the great taxi strike
18 July 2011 - the great taxi strike began- and we were caught in the middle of it. For weeks and weeks it meant roads blocked and no access to ports & airports, except on foot or by public transportation. For us it meant leaving the Pireus harbour on foot and walking to catch the train into the city - and getting to see a little bit of this area... it was hot and we had a baby in a stroller. Striking taxi drivers were really nice to the baby and apologised for the inconvenience. Pireus was quite fun, after all.
In the 1920s, Piraeus was overloaded with Greek refugees from Turkey, many who spoke no Greek. They had nothing, no place to live, no jobs. They quickly became the new underclass.
One thing they did bring was music. It sprung up in the tekedes (hash bars) of Piraeus and was called Rebetika, or the Greek version of Blues. The songs about a harsh life involving drugs, crime, and life in the gutter quickly became mainstream, and musicians like Markos Vamvakaris made popular recordings.
In 1936, the Greek government began to censor the recordings by not allowing references to drugs or crime, tearing down tekedes, and harrassing and throwing many Rebetes in jail. They even outlawed the bouzouki for a short time.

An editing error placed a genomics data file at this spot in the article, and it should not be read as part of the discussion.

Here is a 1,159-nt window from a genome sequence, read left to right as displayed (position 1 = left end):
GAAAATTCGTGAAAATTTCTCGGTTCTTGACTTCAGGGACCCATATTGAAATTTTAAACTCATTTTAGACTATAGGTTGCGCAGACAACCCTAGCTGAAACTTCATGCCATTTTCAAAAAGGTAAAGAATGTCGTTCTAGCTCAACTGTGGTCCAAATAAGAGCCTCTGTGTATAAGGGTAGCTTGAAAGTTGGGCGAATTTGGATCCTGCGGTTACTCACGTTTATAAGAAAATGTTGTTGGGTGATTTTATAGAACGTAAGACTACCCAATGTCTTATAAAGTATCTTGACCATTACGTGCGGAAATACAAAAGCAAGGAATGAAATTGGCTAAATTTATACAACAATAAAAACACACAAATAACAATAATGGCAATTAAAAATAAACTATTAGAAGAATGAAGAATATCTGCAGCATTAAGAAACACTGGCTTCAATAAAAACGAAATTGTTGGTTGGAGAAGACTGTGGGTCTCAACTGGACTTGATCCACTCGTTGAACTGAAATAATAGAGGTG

After WWII and the civil war, the Rebetika started making a comeback in the mainstream and became popular all over the country with composers like Vasili Tsitsanis, but this time the theme of the songs were mostly about love.
The decline of this style of music began in the 1960s, but it is kept alive today by musicians like Giorgos Dalaras, who is an amazing performer and popular around the world.
In my opinion, the sounds of this style are the best of all the styles of Greek music.
Like you all know, fishing is one of the most important economic activity in Greece.
Like all day, the fisherman are working on their nets!!
face='Century Gothic'OLYMPIAKOS C.F.PIREAUS-THE BEST GREEK FOOTBALL TEAM!
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